My art teacher at the time (I would have been in Grade 12) said at least once how watercolour was very unforgiving, and it seemed to me that she had a frustrated, adversarial relationship with the medium. I loved the way it looked (in the expert hands of the artists above) too much to be dissuaded myself, so I dismissed (but never forgot!) her warnings.

That Gumby painting is not really a painting but an experimental battleground/amusement park where I formally introduced myself to the medium and its various behaviours and idiosyncrasies, trying just about every possible effect I could make. But that was just a fleeting glimpse of the tip of an iceberg whose depth I still don’t fully comprehend.

For some reason (perhaps an assignment, perhaps whimsy) I partnered with a friend and classmate, Peter Kovacs, and did my next two paintings with him as a sort of collaborative jam, sometimes working simultaneously, sometimes trading the paper back and forth. I think I did the drawings because they’re so bad (but who can properly draw that maple leaf, anyway?). 

Cultural Mess (with Peter Kovacs)
15" x 22", watercolour, 1988

By the time we did Fruitful Mess we were calling ourselves the Group of Two Cubists (with a cute shorthand signature) but we didn’t collaborate further; there was no falling out or anything, we just stopped. The part I like most about the flag is the bleeding of red into blue on the left and right edges. The part I like most about the fruit is the intersection of the three facets on the left (encompassing carrot, apple, and background), which have the same colour and tonal value, making it look like a window showing the true image behind broken glass.

Fruitful Mess (with Peter Kovacs)
approx. 11" x 15", watercolour, 
1988, private collection

I’d been drawing those intersecting lines for years, mostly just in pencil, so I’m sure their inclusion in these paintings was my idea. A friend of ours, Ian Anderson, referred to this pattern one day as “matrix,” thinking that was actually the proper “art world” name for it. I didn’t have a name for it (I’ve seen it elsewhere, so I’m not the first person to stumble upon this form of doodling) and we didn’t think it was really called anything, but we looked up “matrix” and one of the definitions (“something shaped like a pattern of lines and spaces”) was appropriate enough that we started referring to it that way. I’ve been incorporating matrices in many of my paintings ever since. In this case, “ever since” means “for 25 years.”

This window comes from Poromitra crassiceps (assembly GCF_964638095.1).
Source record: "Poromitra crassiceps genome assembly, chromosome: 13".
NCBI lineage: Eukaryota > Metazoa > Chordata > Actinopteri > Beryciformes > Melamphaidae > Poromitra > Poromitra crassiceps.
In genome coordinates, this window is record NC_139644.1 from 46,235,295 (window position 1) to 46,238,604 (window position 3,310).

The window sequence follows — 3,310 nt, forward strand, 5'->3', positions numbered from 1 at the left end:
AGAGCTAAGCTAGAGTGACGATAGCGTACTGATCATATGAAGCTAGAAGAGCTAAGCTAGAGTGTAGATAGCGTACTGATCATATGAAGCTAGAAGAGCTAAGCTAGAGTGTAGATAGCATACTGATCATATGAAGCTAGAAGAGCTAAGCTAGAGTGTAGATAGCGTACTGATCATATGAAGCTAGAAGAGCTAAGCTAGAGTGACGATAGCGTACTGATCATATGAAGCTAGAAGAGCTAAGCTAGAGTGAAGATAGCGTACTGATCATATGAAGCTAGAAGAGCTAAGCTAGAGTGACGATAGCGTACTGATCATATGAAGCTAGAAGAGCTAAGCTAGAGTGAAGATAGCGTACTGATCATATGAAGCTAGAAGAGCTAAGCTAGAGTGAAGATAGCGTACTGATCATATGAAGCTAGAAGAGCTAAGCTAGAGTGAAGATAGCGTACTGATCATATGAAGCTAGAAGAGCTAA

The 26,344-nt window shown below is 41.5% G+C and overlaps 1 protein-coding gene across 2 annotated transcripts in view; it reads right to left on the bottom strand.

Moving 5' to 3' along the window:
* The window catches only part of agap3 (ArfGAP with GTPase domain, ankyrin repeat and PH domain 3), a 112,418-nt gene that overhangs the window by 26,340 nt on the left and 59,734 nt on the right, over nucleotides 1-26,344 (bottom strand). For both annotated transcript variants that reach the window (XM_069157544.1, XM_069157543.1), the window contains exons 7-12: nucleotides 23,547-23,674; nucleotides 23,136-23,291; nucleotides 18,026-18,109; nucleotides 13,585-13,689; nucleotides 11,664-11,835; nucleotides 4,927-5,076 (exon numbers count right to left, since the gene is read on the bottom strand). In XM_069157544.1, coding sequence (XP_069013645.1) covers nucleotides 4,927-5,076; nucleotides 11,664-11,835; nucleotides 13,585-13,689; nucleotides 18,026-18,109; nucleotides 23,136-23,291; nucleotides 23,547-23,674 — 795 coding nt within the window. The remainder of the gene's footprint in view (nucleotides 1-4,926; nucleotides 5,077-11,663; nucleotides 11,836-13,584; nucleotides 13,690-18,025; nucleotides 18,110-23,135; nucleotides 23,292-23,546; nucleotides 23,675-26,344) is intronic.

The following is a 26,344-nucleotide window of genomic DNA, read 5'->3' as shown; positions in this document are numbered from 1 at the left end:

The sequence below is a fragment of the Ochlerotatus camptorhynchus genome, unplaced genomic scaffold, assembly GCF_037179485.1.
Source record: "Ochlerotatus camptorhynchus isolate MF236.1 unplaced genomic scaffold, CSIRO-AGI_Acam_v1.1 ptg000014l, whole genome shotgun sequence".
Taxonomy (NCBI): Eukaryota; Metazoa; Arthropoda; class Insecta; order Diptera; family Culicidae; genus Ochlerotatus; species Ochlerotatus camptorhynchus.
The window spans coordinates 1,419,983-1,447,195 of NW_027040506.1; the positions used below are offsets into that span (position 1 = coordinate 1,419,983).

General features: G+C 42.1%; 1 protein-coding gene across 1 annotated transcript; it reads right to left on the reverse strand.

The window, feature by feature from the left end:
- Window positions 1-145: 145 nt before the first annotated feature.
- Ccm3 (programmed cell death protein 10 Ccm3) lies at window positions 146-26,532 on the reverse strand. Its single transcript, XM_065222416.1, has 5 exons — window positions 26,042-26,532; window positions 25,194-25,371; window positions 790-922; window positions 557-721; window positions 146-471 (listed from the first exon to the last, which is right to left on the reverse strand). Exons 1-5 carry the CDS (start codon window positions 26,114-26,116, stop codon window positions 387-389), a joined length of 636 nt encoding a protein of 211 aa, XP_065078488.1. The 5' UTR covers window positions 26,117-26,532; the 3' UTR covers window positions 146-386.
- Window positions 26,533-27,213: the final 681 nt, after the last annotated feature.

Listening to those R.E.M. CDs propels me back to 1988 so strongly that realizing that was two-and-a-half decades ago seems surreal, as though I exist in that little room, sitting at my desk, exploring watercolours, and at the same time I exist in 2013, sitting at a different desk, writing about the past from a future perspective I couldn’t have imagined. The next few blog posts will be my celebration, my Silver Jubilee, of this landmark.

Next up: I try a portrait.

21 October 2013

County 101: UPDATE

I've set up a County 101 channel for the live stream of my painting marathon which will begin at 4pm (perhaps a little bit before) on November 18 and end at 9pm (perhaps a little bit after) on November 22. You won't find anything going on until then, but feel free to bookmark the page.

All 101 ink paintings will then be on exhibit at Williams Family Diner in Picton. Their food is delicious, the space is nice, the staff friendly, and the location central. The opening reception will be on December 1 from 4–8pm.

Each painting will be available for sale at $101, half of the proceeds going to Puppets Without Borders.

Click the logo above to read more about the project.

11 October 2013

Alice Munro

17" x 14", ink on Bristol board, 2013

I was asked yesterday by local book shop Books & Company to paint a portrait of Alice Munro to be part of their new window display in honour of her winning the 2013 Nobel Prize in Literature for her body of work. It was a fast turnaround, but here she is, ready for display today.

07 October 2013

Blue Jays

Oiseau 11, 16" x 20", oil on canvas, 2008

Oiseau 13, 16" x 20", oil on canvas, 2008

Lately there has been a blue jay (perhaps more than one) hanging around our front yard, eating the seeds from the sunflowers we planted here at Small Pond early this summer (the flower bed frame was built and installed by Krista and Georga Ryan, our first Australian resident). I really don't mind their squawking call if it means I get to ctach a fleeting glimpse of their beautiful plumage every now and then.

Below are a couple of photos I took at night during a full moon (which looks like the sun in the bottom pic), experimenting with long exposures using my new DSLR (having –only semi-reluctantly– forsaken my Minolta film SLR). My initial shots looked like they were taken in mid-afternoon with green grass and shadows and everything, so I decided to add flashlights and get some shots that wouldn't be possible in the daylight. Getting the Big Dipper in the upper shot was a treat.